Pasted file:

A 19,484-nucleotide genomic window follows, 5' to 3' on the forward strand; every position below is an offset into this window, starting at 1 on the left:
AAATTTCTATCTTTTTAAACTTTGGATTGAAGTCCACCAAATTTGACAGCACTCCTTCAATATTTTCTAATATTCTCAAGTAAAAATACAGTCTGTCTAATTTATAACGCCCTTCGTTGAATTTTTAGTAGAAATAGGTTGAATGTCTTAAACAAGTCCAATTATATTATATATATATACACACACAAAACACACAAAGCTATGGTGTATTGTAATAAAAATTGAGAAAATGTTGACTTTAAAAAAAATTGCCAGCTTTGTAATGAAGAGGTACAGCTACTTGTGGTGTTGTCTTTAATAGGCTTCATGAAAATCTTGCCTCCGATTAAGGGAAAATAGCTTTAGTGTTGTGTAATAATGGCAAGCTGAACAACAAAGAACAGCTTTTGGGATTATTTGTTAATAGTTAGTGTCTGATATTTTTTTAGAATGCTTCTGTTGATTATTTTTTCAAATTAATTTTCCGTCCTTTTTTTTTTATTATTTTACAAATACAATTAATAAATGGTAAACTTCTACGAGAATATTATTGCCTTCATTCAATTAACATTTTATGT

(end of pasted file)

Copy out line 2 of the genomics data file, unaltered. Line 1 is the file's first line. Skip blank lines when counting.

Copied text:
AAATTTCTATCTTTTTAAACTTTGGATTGAAGTCCACCAAATTTGACAGCACTCCTTCAATATTTTCTAATATTCTCAAGTAAAAATACAGTCTGTCTAATTTATAACGCCCTTCGTTGAATTTTTAGTAGAAATAGGTTGAATGTCTTAAACAAGTCCAATTATATTATATATATATACACACACAAAACACACAAAGCTATGGTGTATTGTAATAAAAATTGAGAAAATGTTGACTTTAAAAAAAATTGCCAGCTTTGTAATGAAGAGGTACAGCTACTTGTGGTGTTGTCTTTAATAGGCTTCATGAAAATCTTGCCTCCGATTAAGGGAAAATAGCTTTAGTGTTGTGTAATAATGGCAAGCTGAACAACAAAGAACAGCTTTTGGGATTATTTGTTAATAGTTAGTGTCTGATATTTTTTTAGAATGCTTCTGTTGATTATTTTTTCAAATTAATTTTCCGTCCTTTTTTTTTTATTATTTTACAAATACAATTAATAAATGGTAAACTTCTACGAGAATATTATTGCCTTCATTCAATTAACATTTTATGT